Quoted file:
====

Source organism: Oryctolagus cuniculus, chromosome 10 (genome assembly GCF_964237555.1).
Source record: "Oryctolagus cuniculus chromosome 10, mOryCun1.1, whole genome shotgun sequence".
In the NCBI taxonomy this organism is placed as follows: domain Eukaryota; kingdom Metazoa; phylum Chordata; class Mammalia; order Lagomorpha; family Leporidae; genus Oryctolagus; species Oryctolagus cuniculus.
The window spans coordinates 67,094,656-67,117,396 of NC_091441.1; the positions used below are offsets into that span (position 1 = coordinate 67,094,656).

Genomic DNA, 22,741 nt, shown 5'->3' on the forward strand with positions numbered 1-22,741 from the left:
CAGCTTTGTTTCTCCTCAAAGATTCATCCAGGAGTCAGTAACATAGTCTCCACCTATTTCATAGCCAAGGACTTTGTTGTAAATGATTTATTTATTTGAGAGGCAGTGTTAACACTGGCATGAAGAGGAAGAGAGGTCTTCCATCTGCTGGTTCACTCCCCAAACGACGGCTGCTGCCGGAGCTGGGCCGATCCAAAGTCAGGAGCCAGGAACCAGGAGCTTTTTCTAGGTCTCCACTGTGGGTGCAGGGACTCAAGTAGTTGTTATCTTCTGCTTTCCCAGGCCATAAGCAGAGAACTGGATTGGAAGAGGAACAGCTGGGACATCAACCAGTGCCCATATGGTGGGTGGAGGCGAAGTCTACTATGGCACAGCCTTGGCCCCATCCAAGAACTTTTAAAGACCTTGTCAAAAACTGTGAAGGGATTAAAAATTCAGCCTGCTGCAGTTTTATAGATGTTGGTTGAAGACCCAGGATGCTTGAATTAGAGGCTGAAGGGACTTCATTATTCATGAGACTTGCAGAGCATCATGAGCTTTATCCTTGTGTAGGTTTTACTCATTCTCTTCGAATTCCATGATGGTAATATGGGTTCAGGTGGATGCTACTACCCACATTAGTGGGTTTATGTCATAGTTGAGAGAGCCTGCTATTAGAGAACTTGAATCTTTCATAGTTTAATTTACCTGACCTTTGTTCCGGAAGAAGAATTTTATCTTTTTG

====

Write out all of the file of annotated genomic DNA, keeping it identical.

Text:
Source organism: Oryctolagus cuniculus, chromosome 10 (genome assembly GCF_964237555.1).
Source record: "Oryctolagus cuniculus chromosome 10, mOryCun1.1, whole genome shotgun sequence".
In the NCBI taxonomy this organism is placed as follows: domain Eukaryota; kingdom Metazoa; phylum Chordata; class Mammalia; order Lagomorpha; family Leporidae; genus Oryctolagus; species Oryctolagus cuniculus.
The window spans coordinates 67,094,656-67,117,396 of NC_091441.1; the positions used below are offsets into that span (position 1 = coordinate 67,094,656).

Genomic DNA, 22,741 nt, shown 5'->3' on the forward strand with positions numbered 1-22,741 from the left:
CAGCTTTGTTTCTCCTCAAAGATTCATCCAGGAGTCAGTAACATAGTCTCCACCTATTTCATAGCCAAGGACTTTGTTGTAAATGATTTATTTATTTGAGAGGCAGTGTTAACACTGGCATGAAGAGGAAGAGAGGTCTTCCATCTGCTGGTTCACTCCCCAAACGACGGCTGCTGCCGGAGCTGGGCCGATCCAAAGTCAGGAGCCAGGAACCAGGAGCTTTTTCTAGGTCTCCACTGTGGGTGCAGGGACTCAAGTAGTTGTTATCTTCTGCTTTCCCAGGCCATAAGCAGAGAACTGGATTGGAAGAGGAACAGCTGGGACATCAACCAGTGCCCATATGGTGGGTGGAGGCGAAGTCTACTATGGCACAGCCTTGGCCCCATCCAAGAACTTTTAAAGACCTTGTCAAAAACTGTGAAGGGATTAAAAATTCAGCCTGCTGCAGTTTTATAGATGTTGGTTGAAGACCCAGGATGCTTGAATTAGAGGCTGAAGGGACTTCATTATTCATGAGACTTGCAGAGCATCATGAGCTTTATCCTTGTGTAGGTTTTACTCATTCTCTTCGAATTCCATGATGGTAATATGGGTTCAGGTGGATGCTACTACCCACATTAGTGGGTTTATGTCATAGTTGAGAGAGCCTGCTATTAGAGAACTTGAATCTTTCATAGTTTAATTTACCTGACCTTTGTTCCGGAAGAAGAATTTTATCTTTTTG